Google announced today that it will be speeding up Chrome releases later this year. Currently, Google pushes major updates out to Chrome on a six-week timeline, but this fall, that’ll switch to a four-week timeline. Google said today that this won’t necessarily speed up the rate at which new features are added to Chrome, but it will allow the company to push bug fixes more regularly.
That’s important too, because it was only earlier this week that Google issued a patch for a zero-day vulnerability that has an active exploit in the wild. By moving to a four-week release cycle for major Chrome versions, Google will be able to patch those vulnerabilities on a much more regular basis.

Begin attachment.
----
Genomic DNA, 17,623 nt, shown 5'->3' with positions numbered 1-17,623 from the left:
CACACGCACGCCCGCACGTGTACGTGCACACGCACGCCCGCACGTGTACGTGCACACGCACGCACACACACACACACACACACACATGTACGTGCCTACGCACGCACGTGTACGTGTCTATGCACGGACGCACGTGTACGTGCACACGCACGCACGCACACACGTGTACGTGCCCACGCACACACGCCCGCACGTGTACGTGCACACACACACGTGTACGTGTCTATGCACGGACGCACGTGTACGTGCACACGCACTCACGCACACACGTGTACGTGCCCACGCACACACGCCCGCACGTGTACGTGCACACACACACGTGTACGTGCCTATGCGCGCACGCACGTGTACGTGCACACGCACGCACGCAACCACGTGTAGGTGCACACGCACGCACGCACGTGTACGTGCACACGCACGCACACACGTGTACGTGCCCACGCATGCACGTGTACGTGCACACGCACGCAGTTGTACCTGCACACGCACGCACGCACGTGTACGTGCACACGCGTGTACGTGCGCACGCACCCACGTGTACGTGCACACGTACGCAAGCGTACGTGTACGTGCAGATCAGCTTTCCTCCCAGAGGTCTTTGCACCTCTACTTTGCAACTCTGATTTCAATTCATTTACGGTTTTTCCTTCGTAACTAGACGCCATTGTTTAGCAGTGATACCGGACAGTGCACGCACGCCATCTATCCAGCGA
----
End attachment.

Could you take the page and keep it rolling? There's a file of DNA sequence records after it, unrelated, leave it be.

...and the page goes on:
The first new Chrome update on this schedule is expected to be Chrome 94, which Google says will release on September 21st, 2021. That makes Chrome 93 the final release in the current six-week structure, and gives it a release date of August 31st, 2021. In a separate blog post, Google says that it will be rolling out a new “Extended Stable” option that will update with a new milestone release every 8 weeks.
The Extended Stable option will be put in place for “enterprise administrators and Chromium embedders” who can’t manage Chrome releases on a four-week timescale. Bug fixes, however, will be delivered on a two-week basis to Extended Stable users, so they don’t have to worry about getting bug fixes on an eight-week schedule as well.
So, later on this year, we’ll see Chrome get updated with major releases once a month, which is a pretty big change for Google. Hopefully that means a secure browser overall, even if doesn’t mean new features on a faster basis.